WASHINGTON – Are American unions history?
In the wake of labor’s recently defeated effort to recall Wisconsin Republican Gov. Scott Walker, both pro- and anti-union pundits have opined that unions are in an all-but-irreversible decline.
Privately, a number of my friends and acquaintances in the labor movement have voiced similar sentiments. Most don’t think that decline is irreversible, but few have any idea how labor would come back.
What would America look like without a union movement? That’s not a hard question to answer, because we’re almost at that point. The rate of private-sector unionization has fallen below 7 percent, from a post-World War II high of roughly 40 percent. Already, the economic effects of a union-free America are glaringly apparent: an economically stagnant or downwardly mobile middle class, a steady clawing-back of job-related health and retirement benefits and ever-rising economic inequality.
In the three decades after World War II the United States dominated the global economy, but that’s only one of the two reasons our country became the first to have a middle-class majority. The other is that this was the only time in our history when we had a high degree of unionization. From 1947 through 1972 — the peak years of unionization — productivity increased by 102 percent, and median household income also increased by 102 percent. Thereafter, as the rate of unionization relentlessly fell, a gap opened between the economic benefits flowing from a more productive economy and the incomes of ordinary Americans, so much so that in recent decades, all the gains in productivity — as economists Ian Dew-Becker and Robert Gordon have shown — have gone to the wealthiest 10 percent of Americans. When labor was at its numerical apogee in 1955, the wealthiest 10 percent claimed just 33 percent of the nation’s income. By 2007, with the labor movement greatly diminished, the wealthiest 10 percent claimed 50 percent of the nation’s income.
Today, wages account for the lowest share of both gross domestic product and corporate revenue since World War II ended — and that share continues to shrink. An International Monetary Fund study released in April shows that the portion of GDP going to wages and benefits has declined from 64 percent in 2001 to 58 percent this year.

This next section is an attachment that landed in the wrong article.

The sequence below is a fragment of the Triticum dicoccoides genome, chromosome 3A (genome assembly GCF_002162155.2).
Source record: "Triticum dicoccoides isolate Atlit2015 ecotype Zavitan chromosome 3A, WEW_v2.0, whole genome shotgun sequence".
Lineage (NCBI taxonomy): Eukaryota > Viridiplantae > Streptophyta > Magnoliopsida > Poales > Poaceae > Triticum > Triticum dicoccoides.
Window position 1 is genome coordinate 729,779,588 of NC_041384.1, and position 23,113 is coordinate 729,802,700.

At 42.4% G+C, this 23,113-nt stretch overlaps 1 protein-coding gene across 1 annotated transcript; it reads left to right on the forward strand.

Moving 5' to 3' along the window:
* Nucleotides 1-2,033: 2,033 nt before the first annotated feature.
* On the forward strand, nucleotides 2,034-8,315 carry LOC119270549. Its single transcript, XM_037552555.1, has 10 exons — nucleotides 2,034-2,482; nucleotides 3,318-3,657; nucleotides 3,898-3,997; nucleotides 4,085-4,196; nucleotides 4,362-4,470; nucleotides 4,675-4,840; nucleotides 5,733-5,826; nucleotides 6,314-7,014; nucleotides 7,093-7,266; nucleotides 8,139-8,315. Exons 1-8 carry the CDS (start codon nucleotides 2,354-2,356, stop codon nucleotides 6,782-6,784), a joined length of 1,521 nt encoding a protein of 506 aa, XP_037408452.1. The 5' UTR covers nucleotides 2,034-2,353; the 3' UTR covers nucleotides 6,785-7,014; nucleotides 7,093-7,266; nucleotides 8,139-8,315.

The survey compared the United States with Europe, where the only other nations in which labor’s share declined were Greece, Spain and Ireland — countries whose economies are at death’s door. Our economy is nowhere near so weak, but as Americans’ ability to collectively bargain has waned, so has their power to keep all corporate revenue from going to top executives and shareholders.
When unions are powerful, they boost the incomes of not only their members but also of nonunion workers in their sector or region. Princeton economist Henry Farber has shown that the wages of a nonunion worker in an industry that is 25 percent unionized are 7.5 percent higher because of that unionization. Today, however, few industries have so high a rate of unionization, and a consequence is that unions can no longer win the kinds of wages and benefits they used to.
Deunionization is just one reason Americans’ incomes have declined, of course; globalization has taken its toll as well. But the declining share of pretax income going to wages is chiefly the result of the weakening of unions, which is the main reason American managers now routinely seek to thwart their workers’ attempts to unionize through legally questionable but economically rewarding tactics (rewarding, that is, for the managers).
The weakening of unions has had a huge political effect as well: the realignment of the white working class. Since the ’60s, exit polls have shown that unionized blue-collar whites vote Democratic at a rate 20 to 30 percent higher than their nonunion counterparts. The decline in union membership has weakened Democrats in such heavily white, increasingly deunionized states as West Virginia and Wisconsin — the main reason Republicans such as Walker have sought to reduce labor’s numbers. Liberals who have been indifferent to unions’ decline will find it difficult to enact progressive legislation in their absence.
Understandably, some liberals are searching for ways to arrest the economic decline of the majority of their fellow Americans in a post-union environment. I fear they’re bound to be frustrated. If workers can’t bargain with their employers, it can’t be done. If and when Big Labor dies — it’s on life support now — America’s big middle class dies with it.
Harold Meyerson is editor at large of The American Prospect.